Raising your suspension shouldn't come into the equation of length. If your axels ever get to the point of being LEVEL they will bind.
What do you mean? By the suspension being raised, I meant the trailing arms and stubs are farther below the centerline of the CV output flange on the transmission, thus increasing the ground clearance. Sedan axles in a sedan torsion with a bus transmission will work, but as the suspension cycles up, that distance gets shorter, and the 16 1/4" axles will usually bottom on the spline and break a CV. The 16" axles are naturally a tad shorter to work with the slightly wider bus transmission and they also have a longer spline. This will usually eliminate the breakage problem when the suspension cycles. 15 5/8" axles sometimes pull the cages out of the CV slightly, so I prefer the 16" axles. This has been my experience anyway.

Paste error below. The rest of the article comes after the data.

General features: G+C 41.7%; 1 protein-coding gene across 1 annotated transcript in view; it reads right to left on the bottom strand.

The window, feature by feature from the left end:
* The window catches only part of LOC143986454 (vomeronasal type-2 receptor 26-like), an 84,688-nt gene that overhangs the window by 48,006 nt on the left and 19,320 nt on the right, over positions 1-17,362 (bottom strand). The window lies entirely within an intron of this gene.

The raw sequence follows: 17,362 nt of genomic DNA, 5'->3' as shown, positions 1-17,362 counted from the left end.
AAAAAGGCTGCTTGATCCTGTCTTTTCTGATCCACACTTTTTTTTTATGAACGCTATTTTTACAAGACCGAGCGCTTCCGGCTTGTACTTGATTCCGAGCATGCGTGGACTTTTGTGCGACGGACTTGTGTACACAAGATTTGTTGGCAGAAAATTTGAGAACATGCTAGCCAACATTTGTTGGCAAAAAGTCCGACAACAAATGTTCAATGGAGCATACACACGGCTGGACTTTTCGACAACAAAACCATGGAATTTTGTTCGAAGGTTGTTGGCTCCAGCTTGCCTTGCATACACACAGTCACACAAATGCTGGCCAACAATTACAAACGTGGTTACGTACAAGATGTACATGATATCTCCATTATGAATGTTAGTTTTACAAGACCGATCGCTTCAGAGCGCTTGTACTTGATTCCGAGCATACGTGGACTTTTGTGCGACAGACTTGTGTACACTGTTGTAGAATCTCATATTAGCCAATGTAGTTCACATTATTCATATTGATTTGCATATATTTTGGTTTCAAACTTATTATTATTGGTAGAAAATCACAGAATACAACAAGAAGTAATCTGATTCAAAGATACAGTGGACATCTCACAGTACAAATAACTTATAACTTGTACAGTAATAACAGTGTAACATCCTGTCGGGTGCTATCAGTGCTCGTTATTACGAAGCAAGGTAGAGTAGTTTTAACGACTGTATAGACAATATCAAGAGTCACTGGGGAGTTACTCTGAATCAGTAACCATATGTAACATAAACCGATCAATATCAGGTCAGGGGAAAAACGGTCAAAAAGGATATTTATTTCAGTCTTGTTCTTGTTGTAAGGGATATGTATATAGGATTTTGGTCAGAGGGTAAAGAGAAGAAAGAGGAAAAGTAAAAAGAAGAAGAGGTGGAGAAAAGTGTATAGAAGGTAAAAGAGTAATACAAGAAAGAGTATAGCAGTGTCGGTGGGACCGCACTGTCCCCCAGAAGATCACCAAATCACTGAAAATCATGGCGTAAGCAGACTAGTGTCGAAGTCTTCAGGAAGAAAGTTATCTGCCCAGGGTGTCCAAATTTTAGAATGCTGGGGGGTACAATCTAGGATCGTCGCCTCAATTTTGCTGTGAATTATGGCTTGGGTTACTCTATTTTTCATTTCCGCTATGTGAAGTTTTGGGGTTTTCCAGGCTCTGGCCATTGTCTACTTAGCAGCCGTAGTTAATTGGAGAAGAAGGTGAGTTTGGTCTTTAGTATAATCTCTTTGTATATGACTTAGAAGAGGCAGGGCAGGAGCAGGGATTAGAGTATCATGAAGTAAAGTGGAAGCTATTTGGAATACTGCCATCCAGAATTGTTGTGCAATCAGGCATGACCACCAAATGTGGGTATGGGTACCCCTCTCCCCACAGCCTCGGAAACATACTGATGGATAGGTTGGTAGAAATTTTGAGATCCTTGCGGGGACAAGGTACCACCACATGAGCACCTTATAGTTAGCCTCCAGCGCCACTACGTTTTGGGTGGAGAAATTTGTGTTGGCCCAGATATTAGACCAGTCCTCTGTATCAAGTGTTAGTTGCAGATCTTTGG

I did my years ago so I'm not certain of which axel goes with what. What I'm refering to is , when you raise/tweak your torsion your cv centerline is higher than your stubs. But what happens when you cycle past the half way point? On the way down to bottoming out? The shortest distance in the fulcrum of the swing is everything on centerline. As long as you have some free play in your shaft
at centerline. You'll be fine. I strapped my trailing arm to a jack just like when you raise your spring rate. To compress the suspension to check for play.